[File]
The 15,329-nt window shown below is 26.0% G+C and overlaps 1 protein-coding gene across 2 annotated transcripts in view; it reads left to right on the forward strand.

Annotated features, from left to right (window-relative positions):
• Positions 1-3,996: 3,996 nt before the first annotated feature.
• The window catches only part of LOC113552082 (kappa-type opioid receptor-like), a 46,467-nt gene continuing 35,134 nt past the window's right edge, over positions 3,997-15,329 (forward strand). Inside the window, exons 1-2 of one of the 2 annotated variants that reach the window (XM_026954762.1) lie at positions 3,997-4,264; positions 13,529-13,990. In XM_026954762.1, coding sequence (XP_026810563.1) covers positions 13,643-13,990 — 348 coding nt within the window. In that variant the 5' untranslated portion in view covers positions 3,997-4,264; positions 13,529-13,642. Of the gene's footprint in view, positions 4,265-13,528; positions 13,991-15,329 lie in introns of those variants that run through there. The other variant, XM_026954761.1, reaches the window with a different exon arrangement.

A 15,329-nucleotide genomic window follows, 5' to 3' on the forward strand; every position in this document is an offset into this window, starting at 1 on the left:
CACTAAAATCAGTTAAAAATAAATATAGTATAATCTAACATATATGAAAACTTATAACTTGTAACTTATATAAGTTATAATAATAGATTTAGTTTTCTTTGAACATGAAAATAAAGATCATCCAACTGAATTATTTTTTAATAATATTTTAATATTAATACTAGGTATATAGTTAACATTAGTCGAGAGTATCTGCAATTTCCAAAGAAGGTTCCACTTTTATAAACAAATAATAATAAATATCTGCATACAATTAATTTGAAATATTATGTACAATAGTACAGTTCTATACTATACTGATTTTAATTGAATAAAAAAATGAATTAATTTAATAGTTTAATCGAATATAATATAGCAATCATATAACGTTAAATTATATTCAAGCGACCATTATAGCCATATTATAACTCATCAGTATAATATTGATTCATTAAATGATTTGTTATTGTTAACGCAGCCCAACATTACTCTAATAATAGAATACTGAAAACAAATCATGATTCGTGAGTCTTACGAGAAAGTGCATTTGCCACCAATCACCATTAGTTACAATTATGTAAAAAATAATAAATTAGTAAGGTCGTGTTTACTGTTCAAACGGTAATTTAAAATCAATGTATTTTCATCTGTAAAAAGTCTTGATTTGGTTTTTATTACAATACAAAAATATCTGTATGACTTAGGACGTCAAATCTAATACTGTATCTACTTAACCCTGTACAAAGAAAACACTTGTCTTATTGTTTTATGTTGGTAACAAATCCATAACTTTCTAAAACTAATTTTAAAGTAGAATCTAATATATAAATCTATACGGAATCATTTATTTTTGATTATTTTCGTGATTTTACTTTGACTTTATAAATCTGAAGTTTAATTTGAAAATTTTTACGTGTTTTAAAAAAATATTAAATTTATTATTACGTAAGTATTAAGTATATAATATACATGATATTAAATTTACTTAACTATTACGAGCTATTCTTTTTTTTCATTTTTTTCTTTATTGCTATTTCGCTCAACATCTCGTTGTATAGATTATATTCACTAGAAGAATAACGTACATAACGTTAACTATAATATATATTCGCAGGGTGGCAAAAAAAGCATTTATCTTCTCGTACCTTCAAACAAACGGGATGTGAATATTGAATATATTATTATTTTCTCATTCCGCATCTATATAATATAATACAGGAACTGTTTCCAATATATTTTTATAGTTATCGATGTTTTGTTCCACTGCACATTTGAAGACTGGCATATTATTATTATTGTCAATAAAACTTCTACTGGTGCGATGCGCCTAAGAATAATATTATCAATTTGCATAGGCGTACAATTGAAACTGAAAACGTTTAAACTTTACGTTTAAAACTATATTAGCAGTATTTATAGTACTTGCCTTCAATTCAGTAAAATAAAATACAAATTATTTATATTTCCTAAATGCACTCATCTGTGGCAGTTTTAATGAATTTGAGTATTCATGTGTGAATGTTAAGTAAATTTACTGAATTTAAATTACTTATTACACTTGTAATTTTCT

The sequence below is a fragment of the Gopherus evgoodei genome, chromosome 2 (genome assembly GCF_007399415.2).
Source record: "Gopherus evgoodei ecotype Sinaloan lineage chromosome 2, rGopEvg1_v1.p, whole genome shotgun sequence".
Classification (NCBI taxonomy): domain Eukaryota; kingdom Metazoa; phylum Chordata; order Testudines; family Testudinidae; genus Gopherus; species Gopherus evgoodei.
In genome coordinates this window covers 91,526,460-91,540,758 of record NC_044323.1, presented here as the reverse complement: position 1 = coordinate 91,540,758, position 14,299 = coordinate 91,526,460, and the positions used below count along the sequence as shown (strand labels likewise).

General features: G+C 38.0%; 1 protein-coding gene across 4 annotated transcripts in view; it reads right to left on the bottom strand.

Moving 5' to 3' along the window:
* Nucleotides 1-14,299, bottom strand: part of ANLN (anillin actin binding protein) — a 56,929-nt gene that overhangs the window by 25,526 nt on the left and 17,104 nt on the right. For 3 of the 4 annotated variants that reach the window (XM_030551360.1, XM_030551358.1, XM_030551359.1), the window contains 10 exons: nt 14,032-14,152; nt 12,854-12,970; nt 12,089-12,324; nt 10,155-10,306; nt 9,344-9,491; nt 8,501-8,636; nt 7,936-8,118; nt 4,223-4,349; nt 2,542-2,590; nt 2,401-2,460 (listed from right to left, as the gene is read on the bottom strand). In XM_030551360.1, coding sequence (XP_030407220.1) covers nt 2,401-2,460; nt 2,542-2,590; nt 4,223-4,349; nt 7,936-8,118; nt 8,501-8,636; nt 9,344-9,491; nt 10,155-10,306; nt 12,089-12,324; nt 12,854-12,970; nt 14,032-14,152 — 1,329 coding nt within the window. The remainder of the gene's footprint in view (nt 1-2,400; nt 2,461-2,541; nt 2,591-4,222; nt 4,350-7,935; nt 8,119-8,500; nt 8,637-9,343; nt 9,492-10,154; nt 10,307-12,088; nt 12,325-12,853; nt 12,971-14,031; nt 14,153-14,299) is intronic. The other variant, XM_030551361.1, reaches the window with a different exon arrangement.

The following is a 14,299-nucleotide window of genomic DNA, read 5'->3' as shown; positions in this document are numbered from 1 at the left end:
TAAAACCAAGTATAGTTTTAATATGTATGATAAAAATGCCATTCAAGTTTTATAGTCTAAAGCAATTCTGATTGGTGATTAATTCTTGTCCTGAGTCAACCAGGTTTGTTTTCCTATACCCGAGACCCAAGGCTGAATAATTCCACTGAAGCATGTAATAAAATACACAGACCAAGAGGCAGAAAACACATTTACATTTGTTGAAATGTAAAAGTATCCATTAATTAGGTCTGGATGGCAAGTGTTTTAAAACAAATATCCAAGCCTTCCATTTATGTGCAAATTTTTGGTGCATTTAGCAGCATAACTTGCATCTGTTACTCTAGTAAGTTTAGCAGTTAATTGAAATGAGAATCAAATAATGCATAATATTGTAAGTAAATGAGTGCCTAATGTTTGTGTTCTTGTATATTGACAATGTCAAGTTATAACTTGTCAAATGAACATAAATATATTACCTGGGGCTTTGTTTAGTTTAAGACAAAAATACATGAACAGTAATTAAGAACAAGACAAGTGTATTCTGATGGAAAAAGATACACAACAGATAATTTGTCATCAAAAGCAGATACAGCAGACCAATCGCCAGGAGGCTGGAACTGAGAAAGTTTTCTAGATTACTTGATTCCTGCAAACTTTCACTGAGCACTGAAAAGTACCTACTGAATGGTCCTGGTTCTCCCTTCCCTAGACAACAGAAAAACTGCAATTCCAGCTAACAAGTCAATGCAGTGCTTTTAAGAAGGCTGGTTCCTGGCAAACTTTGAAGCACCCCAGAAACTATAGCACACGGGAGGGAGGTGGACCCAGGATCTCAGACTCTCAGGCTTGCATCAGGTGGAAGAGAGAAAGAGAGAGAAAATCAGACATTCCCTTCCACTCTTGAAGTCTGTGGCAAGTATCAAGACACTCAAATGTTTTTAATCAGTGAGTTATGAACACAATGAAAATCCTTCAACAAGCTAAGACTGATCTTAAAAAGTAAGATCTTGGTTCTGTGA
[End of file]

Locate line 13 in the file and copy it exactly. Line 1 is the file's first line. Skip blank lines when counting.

* Nucleotides 1-14,299, bottom strand: part of ANLN (anillin actin binding protein) — a 56,929-nt gene that overhangs the window by 25,526 nt on the left and 17,104 nt on the right. For 3 of the 4 annotated variants that reach the window (XM_030551360.1, XM_030551358.1, XM_030551359.1), the window contains 10 exons: nt 14,032-14,152; nt 12,854-12,970; nt 12,089-12,324; nt 10,155-10,306; nt 9,344-9,491; nt 8,501-8,636; nt 7,936-8,118; nt 4,223-4,349; nt 2,542-2,590; nt 2,401-2,460 (listed from right to left, as the gene is read on the bottom strand). In XM_030551360.1, coding sequence (XP_030407220.1) covers nt 2,401-2,460; nt 2,542-2,590; nt 4,223-4,349; nt 7,936-8,118; nt 8,501-8,636; nt 9,344-9,491; nt 10,155-10,306; nt 12,089-12,324; nt 12,854-12,970; nt 14,032-14,152 — 1,329 coding nt within the window. The remainder of the gene's footprint in view (nt 1-2,400; nt 2,461-2,541; nt 2,591-4,222; nt 4,350-7,935; nt 8,119-8,500; nt 8,637-9,343; nt 9,492-10,154; nt 10,307-12,088; nt 12,325-12,853; nt 12,971-14,031; nt 14,153-14,299) is intronic. The other variant, XM_030551361.1, reaches the window with a different exon arrangement.